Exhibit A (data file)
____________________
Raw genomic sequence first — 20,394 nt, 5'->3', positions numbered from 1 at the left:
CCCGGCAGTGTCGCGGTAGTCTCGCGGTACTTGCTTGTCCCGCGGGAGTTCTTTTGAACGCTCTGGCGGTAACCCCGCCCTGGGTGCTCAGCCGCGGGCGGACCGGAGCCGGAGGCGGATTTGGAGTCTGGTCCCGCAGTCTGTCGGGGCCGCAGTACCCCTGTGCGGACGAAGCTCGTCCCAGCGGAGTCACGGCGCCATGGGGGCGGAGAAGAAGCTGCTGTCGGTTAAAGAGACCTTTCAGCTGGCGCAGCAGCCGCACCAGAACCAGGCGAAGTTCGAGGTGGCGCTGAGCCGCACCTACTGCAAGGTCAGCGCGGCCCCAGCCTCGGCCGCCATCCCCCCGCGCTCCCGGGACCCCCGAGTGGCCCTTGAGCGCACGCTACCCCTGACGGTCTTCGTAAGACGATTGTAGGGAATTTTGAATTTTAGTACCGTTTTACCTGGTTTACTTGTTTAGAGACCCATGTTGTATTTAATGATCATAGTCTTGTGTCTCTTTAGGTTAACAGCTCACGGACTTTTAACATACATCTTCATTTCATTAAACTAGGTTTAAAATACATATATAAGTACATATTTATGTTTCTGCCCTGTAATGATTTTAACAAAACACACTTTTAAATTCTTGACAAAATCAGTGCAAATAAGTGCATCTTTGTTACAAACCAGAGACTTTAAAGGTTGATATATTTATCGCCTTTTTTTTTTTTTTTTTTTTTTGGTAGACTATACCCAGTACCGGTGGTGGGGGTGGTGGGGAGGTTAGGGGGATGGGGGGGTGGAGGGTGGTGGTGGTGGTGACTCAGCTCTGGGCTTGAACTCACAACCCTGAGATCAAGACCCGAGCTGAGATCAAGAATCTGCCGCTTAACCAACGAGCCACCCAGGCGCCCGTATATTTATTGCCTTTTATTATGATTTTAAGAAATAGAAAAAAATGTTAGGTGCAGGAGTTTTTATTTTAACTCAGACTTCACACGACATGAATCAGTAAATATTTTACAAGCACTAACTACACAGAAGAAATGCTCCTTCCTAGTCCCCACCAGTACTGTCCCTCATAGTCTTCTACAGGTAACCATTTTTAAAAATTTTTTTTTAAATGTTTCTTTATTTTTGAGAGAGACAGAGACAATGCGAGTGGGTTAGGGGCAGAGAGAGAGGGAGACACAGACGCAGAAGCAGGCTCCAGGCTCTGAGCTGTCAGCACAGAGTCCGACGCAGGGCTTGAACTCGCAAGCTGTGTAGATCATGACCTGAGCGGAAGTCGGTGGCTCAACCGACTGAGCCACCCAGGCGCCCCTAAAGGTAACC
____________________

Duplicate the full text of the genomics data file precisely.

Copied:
Raw genomic sequence first — 20,394 nt, 5'->3', positions numbered from 1 at the left:
CCCGGCAGTGTCGCGGTAGTCTCGCGGTACTTGCTTGTCCCGCGGGAGTTCTTTTGAACGCTCTGGCGGTAACCCCGCCCTGGGTGCTCAGCCGCGGGCGGACCGGAGCCGGAGGCGGATTTGGAGTCTGGTCCCGCAGTCTGTCGGGGCCGCAGTACCCCTGTGCGGACGAAGCTCGTCCCAGCGGAGTCACGGCGCCATGGGGGCGGAGAAGAAGCTGCTGTCGGTTAAAGAGACCTTTCAGCTGGCGCAGCAGCCGCACCAGAACCAGGCGAAGTTCGAGGTGGCGCTGAGCCGCACCTACTGCAAGGTCAGCGCGGCCCCAGCCTCGGCCGCCATCCCCCCGCGCTCCCGGGACCCCCGAGTGGCCCTTGAGCGCACGCTACCCCTGACGGTCTTCGTAAGACGATTGTAGGGAATTTTGAATTTTAGTACCGTTTTACCTGGTTTACTTGTTTAGAGACCCATGTTGTATTTAATGATCATAGTCTTGTGTCTCTTTAGGTTAACAGCTCACGGACTTTTAACATACATCTTCATTTCATTAAACTAGGTTTAAAATACATATATAAGTACATATTTATGTTTCTGCCCTGTAATGATTTTAACAAAACACACTTTTAAATTCTTGACAAAATCAGTGCAAATAAGTGCATCTTTGTTACAAACCAGAGACTTTAAAGGTTGATATATTTATCGCCTTTTTTTTTTTTTTTTTTTTTTGGTAGACTATACCCAGTACCGGTGGTGGGGGTGGTGGGGAGGTTAGGGGGATGGGGGGGTGGAGGGTGGTGGTGGTGGTGACTCAGCTCTGGGCTTGAACTCACAACCCTGAGATCAAGACCCGAGCTGAGATCAAGAATCTGCCGCTTAACCAACGAGCCACCCAGGCGCCCGTATATTTATTGCCTTTTATTATGATTTTAAGAAATAGAAAAAAATGTTAGGTGCAGGAGTTTTTATTTTAACTCAGACTTCACACGACATGAATCAGTAAATATTTTACAAGCACTAACTACACAGAAGAAATGCTCCTTCCTAGTCCCCACCAGTACTGTCCCTCATAGTCTTCTACAGGTAACCATTTTTAAAAATTTTTTTTTAAATGTTTCTTTATTTTTGAGAGAGACAGAGACAATGCGAGTGGGTTAGGGGCAGAGAGAGAGGGAGACACAGACGCAGAAGCAGGCTCCAGGCTCTGAGCTGTCAGCACAGAGTCCGACGCAGGGCTTGAACTCGCAAGCTGTGTAGATCATGACCTGAGCGGAAGTCGGTGGCTCAACCGACTGAGCCACCCAGGCGCCCCTAAAGGTAACC